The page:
SALEM – The state's largest teachers' union has reached the first milestone to land two tax reform proposals on the November 2018 ballot.
One proposal, Initiative Petition 27, would levy a 0.95 percent gross receipts tax on corporations with annual sales greater than $5 million. Petitioners want all of the revenue to go toward K-12 and higher education.
"We are taking every step we can to ensure our students have the schools they deserve," said Hanna Vaandering, president of the Oregon Education Association, in a statement. "Oregonians are tired of shortchanging our students in order to protect low corporate taxes. They want a more equitable system where every student gets the individual attention they need to succeed."
The other, Initiative Petition 26, would eliminate the constitutional requirement to garner a three-fifths majority vote in both chambers of the Legislature to pass new taxes, when educational funding dips under than a certain threshold. The threshold is "a sum of money sufficient to ensure the state system of public education meets quality goals established by law."
The Oregon Education Association announced Tuesday, June 20, that petitioners have collected the 1,000 signatures needed to receive a ballot title.
The proposals are gaining momentum just as the Democratic majority in the Legislature is scrambling to negotiate corporate tax reform and spending reductions with Republicans and the business community.
A Brighter Oregon, a coalition of businesses that united to defeated another union-backed corporate sales tax measure last November, issued a statement Tuesday in response to the initiative petitions' milestone.
"It's disappointing that government employee unions continue to push for ballot measure battles rather than working collaboratively with legislators to put the state on a sound fiscal path into the future," said Pat McCormick, a spokesman for Brighter Oregon. "Instead of polarizing Oregonians with divisive ballot measures, we urge them to join us and others advocating for a legislative plan that includes both cost control and new revenues to pay for outcomes Oregonians want, including better high school graduation rates and affordable access to college."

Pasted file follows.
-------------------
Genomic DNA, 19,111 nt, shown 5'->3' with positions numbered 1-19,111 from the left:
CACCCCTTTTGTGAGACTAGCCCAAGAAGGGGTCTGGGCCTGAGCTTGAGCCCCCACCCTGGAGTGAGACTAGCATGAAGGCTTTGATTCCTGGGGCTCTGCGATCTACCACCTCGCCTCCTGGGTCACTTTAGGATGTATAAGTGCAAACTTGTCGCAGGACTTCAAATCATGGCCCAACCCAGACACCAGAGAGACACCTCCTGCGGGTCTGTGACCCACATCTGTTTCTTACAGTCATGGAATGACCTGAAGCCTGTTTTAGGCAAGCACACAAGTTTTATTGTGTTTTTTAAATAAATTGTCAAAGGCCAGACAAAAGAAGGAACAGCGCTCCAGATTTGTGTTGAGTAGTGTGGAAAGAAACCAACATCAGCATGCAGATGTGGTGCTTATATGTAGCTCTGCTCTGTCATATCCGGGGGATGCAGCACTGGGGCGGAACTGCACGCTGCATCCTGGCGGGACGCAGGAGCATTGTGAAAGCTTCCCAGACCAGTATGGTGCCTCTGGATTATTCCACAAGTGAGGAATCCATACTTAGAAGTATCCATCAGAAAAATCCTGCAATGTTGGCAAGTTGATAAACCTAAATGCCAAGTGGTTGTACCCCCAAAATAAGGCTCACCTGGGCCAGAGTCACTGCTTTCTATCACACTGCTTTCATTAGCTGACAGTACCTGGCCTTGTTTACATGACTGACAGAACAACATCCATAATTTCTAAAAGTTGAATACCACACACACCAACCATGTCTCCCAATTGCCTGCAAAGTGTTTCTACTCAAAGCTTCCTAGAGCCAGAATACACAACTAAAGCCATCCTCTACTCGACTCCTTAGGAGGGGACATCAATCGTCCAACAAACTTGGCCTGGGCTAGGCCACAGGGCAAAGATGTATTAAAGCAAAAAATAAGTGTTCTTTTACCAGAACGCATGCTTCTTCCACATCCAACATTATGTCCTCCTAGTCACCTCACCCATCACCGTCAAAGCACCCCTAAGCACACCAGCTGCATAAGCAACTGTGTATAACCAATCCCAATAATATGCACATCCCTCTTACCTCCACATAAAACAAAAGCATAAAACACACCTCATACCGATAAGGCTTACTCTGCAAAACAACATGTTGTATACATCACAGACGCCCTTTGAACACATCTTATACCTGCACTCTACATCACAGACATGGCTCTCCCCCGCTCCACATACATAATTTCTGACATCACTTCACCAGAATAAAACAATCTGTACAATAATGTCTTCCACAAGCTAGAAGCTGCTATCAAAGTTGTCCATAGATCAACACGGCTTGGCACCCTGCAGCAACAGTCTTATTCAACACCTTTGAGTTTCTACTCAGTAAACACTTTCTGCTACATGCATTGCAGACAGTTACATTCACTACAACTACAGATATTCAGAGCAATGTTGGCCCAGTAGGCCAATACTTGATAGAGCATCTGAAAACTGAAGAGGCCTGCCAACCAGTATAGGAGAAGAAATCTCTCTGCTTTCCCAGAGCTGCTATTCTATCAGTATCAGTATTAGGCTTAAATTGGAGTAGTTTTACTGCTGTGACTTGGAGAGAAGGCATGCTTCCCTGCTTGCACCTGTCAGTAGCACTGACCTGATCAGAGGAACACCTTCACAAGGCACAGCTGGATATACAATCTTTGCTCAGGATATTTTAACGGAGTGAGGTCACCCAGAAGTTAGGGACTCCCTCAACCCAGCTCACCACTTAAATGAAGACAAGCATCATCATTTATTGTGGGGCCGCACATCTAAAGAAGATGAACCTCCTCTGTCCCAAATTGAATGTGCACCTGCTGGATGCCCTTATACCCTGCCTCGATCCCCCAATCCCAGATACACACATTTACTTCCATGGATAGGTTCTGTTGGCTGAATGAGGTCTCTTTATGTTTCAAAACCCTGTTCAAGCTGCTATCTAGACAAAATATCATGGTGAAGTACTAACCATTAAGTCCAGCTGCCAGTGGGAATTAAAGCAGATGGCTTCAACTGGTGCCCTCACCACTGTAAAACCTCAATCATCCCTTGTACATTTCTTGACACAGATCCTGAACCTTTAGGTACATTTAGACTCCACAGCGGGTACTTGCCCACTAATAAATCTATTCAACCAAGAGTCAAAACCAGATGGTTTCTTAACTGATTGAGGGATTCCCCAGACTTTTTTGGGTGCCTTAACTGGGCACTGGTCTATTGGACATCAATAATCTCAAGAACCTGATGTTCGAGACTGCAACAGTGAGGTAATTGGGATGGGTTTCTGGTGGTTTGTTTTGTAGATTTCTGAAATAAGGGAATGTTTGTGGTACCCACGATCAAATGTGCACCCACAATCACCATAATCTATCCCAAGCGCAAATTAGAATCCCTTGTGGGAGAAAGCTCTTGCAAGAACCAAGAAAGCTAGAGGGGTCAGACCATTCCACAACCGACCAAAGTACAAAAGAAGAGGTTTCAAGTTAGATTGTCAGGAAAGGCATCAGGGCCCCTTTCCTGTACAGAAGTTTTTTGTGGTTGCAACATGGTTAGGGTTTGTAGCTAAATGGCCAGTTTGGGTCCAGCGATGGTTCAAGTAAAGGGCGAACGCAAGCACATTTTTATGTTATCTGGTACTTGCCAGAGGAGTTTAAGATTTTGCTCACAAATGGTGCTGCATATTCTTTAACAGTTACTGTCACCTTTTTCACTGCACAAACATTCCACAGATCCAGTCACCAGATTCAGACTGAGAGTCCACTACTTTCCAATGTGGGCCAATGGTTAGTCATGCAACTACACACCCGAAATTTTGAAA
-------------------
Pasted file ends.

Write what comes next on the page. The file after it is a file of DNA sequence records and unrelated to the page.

Vaandering said the association would not wait to take action to address Oregon's education funding woes.
"We refuse to sit idly by and allow the crisis in Oregon's schools worsen while corporations obstruct all efforts to pay a penny more in taxes," Vaandering said. "Our classrooms are already far too crowded, our school years are too short, and our college tuition is much too high to do nothing."
The House of Representatives voted 35-to-24 Tuesday, June 20, to postpone a vote on a two-year K-12 budget of $8.2 billion, to give lawmakers another week to reach a deal to raise more revenue for education. The Senate approved the budget earlier this month.